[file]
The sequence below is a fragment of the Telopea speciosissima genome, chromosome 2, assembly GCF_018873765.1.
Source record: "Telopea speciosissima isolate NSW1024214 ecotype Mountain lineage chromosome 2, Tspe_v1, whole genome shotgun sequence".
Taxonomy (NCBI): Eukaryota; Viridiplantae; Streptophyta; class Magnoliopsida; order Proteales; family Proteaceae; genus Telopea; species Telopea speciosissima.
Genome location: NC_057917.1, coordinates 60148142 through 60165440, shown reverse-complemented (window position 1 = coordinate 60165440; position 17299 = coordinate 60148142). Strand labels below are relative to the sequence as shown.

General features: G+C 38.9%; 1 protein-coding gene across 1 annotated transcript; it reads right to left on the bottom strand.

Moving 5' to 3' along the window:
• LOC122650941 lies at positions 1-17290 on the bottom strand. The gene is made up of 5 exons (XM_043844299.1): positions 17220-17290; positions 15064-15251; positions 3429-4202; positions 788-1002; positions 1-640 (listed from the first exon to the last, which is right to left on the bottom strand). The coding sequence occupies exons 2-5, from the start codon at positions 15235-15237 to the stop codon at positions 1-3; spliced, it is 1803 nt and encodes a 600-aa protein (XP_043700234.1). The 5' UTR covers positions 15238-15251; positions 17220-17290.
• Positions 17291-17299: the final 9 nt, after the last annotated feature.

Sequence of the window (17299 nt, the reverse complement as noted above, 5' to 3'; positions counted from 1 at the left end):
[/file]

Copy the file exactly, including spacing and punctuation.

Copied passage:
The sequence below is a fragment of the Telopea speciosissima genome, chromosome 2, assembly GCF_018873765.1.
Source record: "Telopea speciosissima isolate NSW1024214 ecotype Mountain lineage chromosome 2, Tspe_v1, whole genome shotgun sequence".
Taxonomy (NCBI): Eukaryota; Viridiplantae; Streptophyta; class Magnoliopsida; order Proteales; family Proteaceae; genus Telopea; species Telopea speciosissima.
Genome location: NC_057917.1, coordinates 60148142 through 60165440, shown reverse-complemented (window position 1 = coordinate 60165440; position 17299 = coordinate 60148142). Strand labels below are relative to the sequence as shown.

General features: G+C 38.9%; 1 protein-coding gene across 1 annotated transcript; it reads right to left on the bottom strand.

Moving 5' to 3' along the window:
• LOC122650941 lies at positions 1-17290 on the bottom strand. The gene is made up of 5 exons (XM_043844299.1): positions 17220-17290; positions 15064-15251; positions 3429-4202; positions 788-1002; positions 1-640 (listed from the first exon to the last, which is right to left on the bottom strand). The coding sequence occupies exons 2-5, from the start codon at positions 15235-15237 to the stop codon at positions 1-3; spliced, it is 1803 nt and encodes a 600-aa protein (XP_043700234.1). The 5' UTR covers positions 15238-15251; positions 17220-17290.
• Positions 17291-17299: the final 9 nt, after the last annotated feature.

Sequence of the window (17299 nt, the reverse complement as noted above, 5' to 3'; positions counted from 1 at the left end):